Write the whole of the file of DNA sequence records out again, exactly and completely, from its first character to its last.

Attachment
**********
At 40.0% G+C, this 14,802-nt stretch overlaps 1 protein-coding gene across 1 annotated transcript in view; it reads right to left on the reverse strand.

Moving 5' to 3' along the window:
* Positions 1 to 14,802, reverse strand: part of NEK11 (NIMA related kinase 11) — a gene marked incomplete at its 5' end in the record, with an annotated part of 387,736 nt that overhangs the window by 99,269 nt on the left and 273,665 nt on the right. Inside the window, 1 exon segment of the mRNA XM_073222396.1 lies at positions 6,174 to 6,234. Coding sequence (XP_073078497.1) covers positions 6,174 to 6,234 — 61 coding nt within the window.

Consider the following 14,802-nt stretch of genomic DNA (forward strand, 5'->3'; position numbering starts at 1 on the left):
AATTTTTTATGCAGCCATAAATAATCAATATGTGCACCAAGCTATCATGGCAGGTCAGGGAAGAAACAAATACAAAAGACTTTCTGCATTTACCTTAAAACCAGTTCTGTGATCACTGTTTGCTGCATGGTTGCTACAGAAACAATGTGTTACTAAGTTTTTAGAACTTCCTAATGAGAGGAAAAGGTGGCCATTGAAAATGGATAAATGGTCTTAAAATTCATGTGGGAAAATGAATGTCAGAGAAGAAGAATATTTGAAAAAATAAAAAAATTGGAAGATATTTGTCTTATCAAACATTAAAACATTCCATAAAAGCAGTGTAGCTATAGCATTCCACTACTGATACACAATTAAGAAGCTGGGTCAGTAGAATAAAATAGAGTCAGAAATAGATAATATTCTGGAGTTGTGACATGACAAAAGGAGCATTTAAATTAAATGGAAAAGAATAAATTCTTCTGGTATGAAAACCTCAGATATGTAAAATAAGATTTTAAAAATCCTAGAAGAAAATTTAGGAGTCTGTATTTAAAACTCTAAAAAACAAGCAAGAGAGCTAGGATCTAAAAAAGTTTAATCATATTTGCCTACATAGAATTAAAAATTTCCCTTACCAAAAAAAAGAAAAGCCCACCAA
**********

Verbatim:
At 40.0% G+C, this 14,802-nt stretch overlaps 1 protein-coding gene across 1 annotated transcript in view; it reads right to left on the reverse strand.

Moving 5' to 3' along the window:
* Positions 1 to 14,802, reverse strand: part of NEK11 (NIMA related kinase 11) — a gene marked incomplete at its 5' end in the record, with an annotated part of 387,736 nt that overhangs the window by 99,269 nt on the left and 273,665 nt on the right. Inside the window, 1 exon segment of the mRNA XM_073222396.1 lies at positions 6,174 to 6,234. Coding sequence (XP_073078497.1) covers positions 6,174 to 6,234 — 61 coding nt within the window.

Consider the following 14,802-nt stretch of genomic DNA (forward strand, 5'->3'; position numbering starts at 1 on the left):
AATTTTTTATGCAGCCATAAATAATCAATATGTGCACCAAGCTATCATGGCAGGTCAGGGAAGAAACAAATACAAAAGACTTTCTGCATTTACCTTAAAACCAGTTCTGTGATCACTGTTTGCTGCATGGTTGCTACAGAAACAATGTGTTACTAAGTTTTTAGAACTTCCTAATGAGAGGAAAAGGTGGCCATTGAAAATGGATAAATGGTCTTAAAATTCATGTGGGAAAATGAATGTCAGAGAAGAAGAATATTTGAAAAAATAAAAAAATTGGAAGATATTTGTCTTATCAAACATTAAAACATTCCATAAAAGCAGTGTAGCTATAGCATTCCACTACTGATACACAATTAAGAAGCTGGGTCAGTAGAATAAAATAGAGTCAGAAATAGATAATATTCTGGAGTTGTGACATGACAAAAGGAGCATTTAAATTAAATGGAAAAGAATAAATTCTTCTGGTATGAAAACCTCAGATATGTAAAATAAGATTTTAAAAATCCTAGAAGAAAATTTAGGAGTCTGTATTTAAAACTCTAAAAAACAAGCAAGAGAGCTAGGATCTAAAAAAGTTTAATCATATTTGCCTACATAGAATTAAAAATTTCCCTTACCAAAAAAAAGAAAAGCCCACCAA